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21 Auxin and Cytokinin in Arabidopsis

Mark Estelle, Harry J. Klee


The phytohormones auxin and cytokinin are believed to play a critical role in virtually every aspect of plant growth and development (Evans 1984; Davies 1987). At the cellular level, auxin acts by altering both cell elongation and cell division, whereas cytokinin appears to act primarily by stimulating cell division. Perhaps the most striking demonstration of the importance of these two compounds is their effect on cultured plant cells. In general, growth of cells in culture, either as callus on solid medium or as a cell suspension in liquid medium, requires exogenous cytokinin and auxin (Davies 1987). In addition, auxin and cytokinin have dramatic effects on in vitro organogenesis. Skoog and Miller (1957) were the first to demonstrate that increasing the ratio of cytokinin to auxin in the growth medium promoted shoot development from callus tissue, and decreasing this ratio promoted root development.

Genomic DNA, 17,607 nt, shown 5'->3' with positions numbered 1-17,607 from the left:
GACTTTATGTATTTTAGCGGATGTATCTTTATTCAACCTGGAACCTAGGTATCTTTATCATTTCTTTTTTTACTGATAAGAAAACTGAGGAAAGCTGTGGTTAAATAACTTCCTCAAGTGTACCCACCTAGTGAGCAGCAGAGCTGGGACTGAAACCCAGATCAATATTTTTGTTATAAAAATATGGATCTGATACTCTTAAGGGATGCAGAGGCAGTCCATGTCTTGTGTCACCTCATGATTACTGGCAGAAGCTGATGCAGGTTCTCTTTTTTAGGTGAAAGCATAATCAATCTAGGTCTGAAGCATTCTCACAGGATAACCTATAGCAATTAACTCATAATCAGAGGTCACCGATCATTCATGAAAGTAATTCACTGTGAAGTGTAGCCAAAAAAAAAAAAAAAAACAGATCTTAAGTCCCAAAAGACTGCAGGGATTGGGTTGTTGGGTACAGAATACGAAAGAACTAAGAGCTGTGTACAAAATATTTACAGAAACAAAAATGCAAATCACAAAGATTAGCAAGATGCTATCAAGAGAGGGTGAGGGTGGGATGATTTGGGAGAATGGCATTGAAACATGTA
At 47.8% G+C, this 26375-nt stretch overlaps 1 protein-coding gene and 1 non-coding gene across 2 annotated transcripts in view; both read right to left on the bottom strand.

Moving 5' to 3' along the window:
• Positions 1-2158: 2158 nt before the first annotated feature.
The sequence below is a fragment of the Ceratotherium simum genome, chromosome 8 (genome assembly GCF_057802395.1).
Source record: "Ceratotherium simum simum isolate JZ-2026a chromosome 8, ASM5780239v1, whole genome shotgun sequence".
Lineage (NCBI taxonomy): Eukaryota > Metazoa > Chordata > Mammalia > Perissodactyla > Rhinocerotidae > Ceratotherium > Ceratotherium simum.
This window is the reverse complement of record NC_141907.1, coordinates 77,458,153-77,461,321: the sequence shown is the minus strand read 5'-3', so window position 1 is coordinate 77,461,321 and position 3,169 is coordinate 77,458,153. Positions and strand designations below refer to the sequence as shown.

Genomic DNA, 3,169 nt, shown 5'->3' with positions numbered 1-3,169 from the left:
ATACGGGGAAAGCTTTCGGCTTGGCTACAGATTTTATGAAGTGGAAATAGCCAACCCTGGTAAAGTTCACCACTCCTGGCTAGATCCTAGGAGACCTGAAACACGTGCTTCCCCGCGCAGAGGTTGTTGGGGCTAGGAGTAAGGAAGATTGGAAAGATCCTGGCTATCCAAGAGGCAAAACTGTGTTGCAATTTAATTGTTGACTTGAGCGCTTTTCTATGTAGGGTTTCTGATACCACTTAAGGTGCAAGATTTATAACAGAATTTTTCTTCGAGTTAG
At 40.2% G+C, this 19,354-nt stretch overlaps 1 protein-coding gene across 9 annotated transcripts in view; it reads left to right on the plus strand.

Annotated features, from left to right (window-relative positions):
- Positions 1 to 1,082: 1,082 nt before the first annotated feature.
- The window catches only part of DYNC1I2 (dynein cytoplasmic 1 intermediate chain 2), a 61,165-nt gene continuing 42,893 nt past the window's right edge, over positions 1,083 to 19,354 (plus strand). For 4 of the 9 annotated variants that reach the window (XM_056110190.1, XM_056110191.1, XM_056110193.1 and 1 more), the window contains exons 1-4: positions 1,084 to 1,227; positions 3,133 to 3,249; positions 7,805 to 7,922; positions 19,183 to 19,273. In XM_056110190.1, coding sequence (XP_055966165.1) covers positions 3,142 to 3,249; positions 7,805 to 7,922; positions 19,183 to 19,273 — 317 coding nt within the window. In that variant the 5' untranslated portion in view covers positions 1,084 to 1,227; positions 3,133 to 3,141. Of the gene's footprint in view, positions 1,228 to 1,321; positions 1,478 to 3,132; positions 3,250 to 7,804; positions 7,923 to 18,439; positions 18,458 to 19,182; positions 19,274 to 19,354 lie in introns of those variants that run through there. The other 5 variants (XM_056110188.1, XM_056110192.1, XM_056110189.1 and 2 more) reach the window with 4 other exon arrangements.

In the intact plant, the effects of auxin and cytokinin are exceedingly diverse (Davies 1987), and we do not attempt a comprehensive review in this article. One example of an auxin response is the rapid stimulation of cell elongation in excised stem segments (Brummell and Hall 1987). Numerous studies have shown that auxin-induced cell elongation is correlated with two biochemical responses: activation of a plasma membrane-localized proton-pumping ATPase and consequent acidification of the cell wall space (Brummell and Hall 1987) and the stimulation of transcription of specific genes (Key 1989). The exact function of these two responses in auxin-regulated growth is unclear, but there is increasing evidence that...

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